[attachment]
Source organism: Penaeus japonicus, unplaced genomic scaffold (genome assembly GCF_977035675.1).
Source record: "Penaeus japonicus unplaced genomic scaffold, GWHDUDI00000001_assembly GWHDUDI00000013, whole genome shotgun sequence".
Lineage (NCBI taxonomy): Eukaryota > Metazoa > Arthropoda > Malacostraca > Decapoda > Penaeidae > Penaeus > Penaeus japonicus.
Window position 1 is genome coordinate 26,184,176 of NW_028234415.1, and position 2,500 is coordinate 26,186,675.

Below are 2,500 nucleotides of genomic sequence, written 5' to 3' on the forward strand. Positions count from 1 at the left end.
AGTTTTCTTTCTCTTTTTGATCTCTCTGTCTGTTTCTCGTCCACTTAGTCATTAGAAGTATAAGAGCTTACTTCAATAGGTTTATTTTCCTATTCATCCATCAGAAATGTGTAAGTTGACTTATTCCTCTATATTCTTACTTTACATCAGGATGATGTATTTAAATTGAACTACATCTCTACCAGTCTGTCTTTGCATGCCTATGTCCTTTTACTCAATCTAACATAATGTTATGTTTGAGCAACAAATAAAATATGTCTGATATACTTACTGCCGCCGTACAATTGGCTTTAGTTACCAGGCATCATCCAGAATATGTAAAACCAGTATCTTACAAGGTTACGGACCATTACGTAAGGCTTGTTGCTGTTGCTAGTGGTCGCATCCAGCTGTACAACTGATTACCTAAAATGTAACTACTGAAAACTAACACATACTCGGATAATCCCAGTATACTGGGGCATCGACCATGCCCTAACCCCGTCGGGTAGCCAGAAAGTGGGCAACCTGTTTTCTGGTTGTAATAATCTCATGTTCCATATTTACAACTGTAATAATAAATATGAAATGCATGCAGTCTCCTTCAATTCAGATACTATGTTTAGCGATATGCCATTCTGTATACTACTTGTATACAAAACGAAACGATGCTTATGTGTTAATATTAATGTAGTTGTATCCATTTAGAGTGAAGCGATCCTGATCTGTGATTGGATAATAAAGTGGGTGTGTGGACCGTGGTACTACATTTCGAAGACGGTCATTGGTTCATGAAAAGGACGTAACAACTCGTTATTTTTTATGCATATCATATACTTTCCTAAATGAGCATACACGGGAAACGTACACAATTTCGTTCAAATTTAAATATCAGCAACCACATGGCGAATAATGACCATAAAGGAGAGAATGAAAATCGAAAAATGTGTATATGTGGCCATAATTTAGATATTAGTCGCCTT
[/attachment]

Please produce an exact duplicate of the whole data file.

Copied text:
Source organism: Penaeus japonicus, unplaced genomic scaffold (genome assembly GCF_977035675.1).
Source record: "Penaeus japonicus unplaced genomic scaffold, GWHDUDI00000001_assembly GWHDUDI00000013, whole genome shotgun sequence".
Lineage (NCBI taxonomy): Eukaryota > Metazoa > Arthropoda > Malacostraca > Decapoda > Penaeidae > Penaeus > Penaeus japonicus.
Window position 1 is genome coordinate 26,184,176 of NW_028234415.1, and position 2,500 is coordinate 26,186,675.

Below are 2,500 nucleotides of genomic sequence, written 5' to 3' on the forward strand. Positions count from 1 at the left end.
AGTTTTCTTTCTCTTTTTGATCTCTCTGTCTGTTTCTCGTCCACTTAGTCATTAGAAGTATAAGAGCTTACTTCAATAGGTTTATTTTCCTATTCATCCATCAGAAATGTGTAAGTTGACTTATTCCTCTATATTCTTACTTTACATCAGGATGATGTATTTAAATTGAACTACATCTCTACCAGTCTGTCTTTGCATGCCTATGTCCTTTTACTCAATCTAACATAATGTTATGTTTGAGCAACAAATAAAATATGTCTGATATACTTACTGCCGCCGTACAATTGGCTTTAGTTACCAGGCATCATCCAGAATATGTAAAACCAGTATCTTACAAGGTTACGGACCATTACGTAAGGCTTGTTGCTGTTGCTAGTGGTCGCATCCAGCTGTACAACTGATTACCTAAAATGTAACTACTGAAAACTAACACATACTCGGATAATCCCAGTATACTGGGGCATCGACCATGCCCTAACCCCGTCGGGTAGCCAGAAAGTGGGCAACCTGTTTTCTGGTTGTAATAATCTCATGTTCCATATTTACAACTGTAATAATAAATATGAAATGCATGCAGTCTCCTTCAATTCAGATACTATGTTTAGCGATATGCCATTCTGTATACTACTTGTATACAAAACGAAACGATGCTTATGTGTTAATATTAATGTAGTTGTATCCATTTAGAGTGAAGCGATCCTGATCTGTGATTGGATAATAAAGTGGGTGTGTGGACCGTGGTACTACATTTCGAAGACGGTCATTGGTTCATGAAAAGGACGTAACAACTCGTTATTTTTTATGCATATCATATACTTTCCTAAATGAGCATACACGGGAAACGTACACAATTTCGTTCAAATTTAAATATCAGCAACCACATGGCGAATAATGACCATAAAGGAGAGAATGAAAATCGAAAAATGTGTATATGTGGCCATAATTTAGATATTAGTCGCCTT